State and local experimentation with reasonable firearms regulations will continue under the Second Amendment. As noted in Heller, “[l]ike most rights, the right secured by the Second Amendment is not unlimited.” Id. at 2816. Many firearms regulations would plainly survive Second Amendment scrutiny, such as “longstanding prohibitions on the possession of firearms by felons and the mentally ill, or laws forbidding the carrying of firearms in sensitive places such as schools and government buildings, or laws imposing conditions and qualifications on the commercial sale of arms.” Id. at 2816-17."
"As “independent sovereigns in our federal system,” Medtronic, Inc. v. Lohr, 518 U.S. 470, 485 (1996), the amici States are particularly concerned when the Court engages in constitutional or statutory interpretation that implicates federalism issues. The incorporation of the Second Amendment presents no such concerns. Denying local governments the power to nullify the Amendment will not increase federal power, mandate any state action pursuant to federal directives, or preclude reasonable state and local regulation of firearms. It will simply prevent local governments, like the federal government, from abrogating the fundamental, individual right to keep and bear arms."
Last edited by kwikrnu; 10-17-2010 at 06:58 PM.
Note: Heller is focused on Federal Areas, controlled by Fed law. The ruling was not towards state law.
McDonald is the case you need to look at and focus on, as it rules the States (and local) have to abide by the 2nd thru the 14th...
Do you have legal representation?
Pro se = you are representing yourself.
Ok. That did not work well in another case, and considering your case goes further than just your rights, it may be wise to be professionally represented...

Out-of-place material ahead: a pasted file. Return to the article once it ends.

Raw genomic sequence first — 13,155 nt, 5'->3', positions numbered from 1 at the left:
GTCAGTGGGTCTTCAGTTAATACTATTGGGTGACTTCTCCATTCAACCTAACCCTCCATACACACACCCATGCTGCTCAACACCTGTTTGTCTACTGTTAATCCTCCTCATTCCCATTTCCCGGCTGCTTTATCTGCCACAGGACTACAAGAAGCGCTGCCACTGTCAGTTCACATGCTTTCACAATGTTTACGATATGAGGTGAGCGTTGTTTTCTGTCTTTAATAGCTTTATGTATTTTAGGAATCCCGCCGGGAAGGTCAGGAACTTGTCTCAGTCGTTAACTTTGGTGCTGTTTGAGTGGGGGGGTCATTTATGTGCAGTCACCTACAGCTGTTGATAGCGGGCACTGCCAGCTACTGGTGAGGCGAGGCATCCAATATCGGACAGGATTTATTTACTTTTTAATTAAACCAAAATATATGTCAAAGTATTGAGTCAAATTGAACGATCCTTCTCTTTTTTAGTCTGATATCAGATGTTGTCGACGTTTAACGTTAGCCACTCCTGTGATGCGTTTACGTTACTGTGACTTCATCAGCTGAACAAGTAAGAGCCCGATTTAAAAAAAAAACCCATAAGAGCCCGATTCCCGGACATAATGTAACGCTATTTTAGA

Last edited by HvyMtl; 10-20-2010 at 10:38 AM.
Perhaps. Or, just perhaps, the attorney would have known which County to file in, the judge to request, which arguments to make, and which ways to attack...
If you had won, would it been worth $10k? Oh, that is right, if you had won, the attorney could have dinged the sheriff for his fees...
Oh, and typically, those who go pro se lose a lot more than those who get a professional involved.
Wouldn't you rather increase your chances, or are you pushing for the loss?
Last edited by HvyMtl; 10-20-2010 at 02:20 PM.
Really, I lost $10,000? How much did I lose?
There is now case law in the 21st district which says the sheriff doesn't have to sign. I would have liked to win, but it is others who mocked me who now have to deal with it.
Link to order of dismissal
Last edited by kwikrnu; 10-20-2010 at 04:38 PM.
My point is, if you lose, you could negatively impact the rights of those who believe in the 2nd A. Bigger stakes. Bigger than just you.
LOL - right. Well, maybe someday you'll be getting the crap kicked out of you by some folks and people strolling by will take the same attitude.
There's standing up for your rights and there's being a self-centered, grandstanding idiot who is determined to justify their actions despite the impact on others.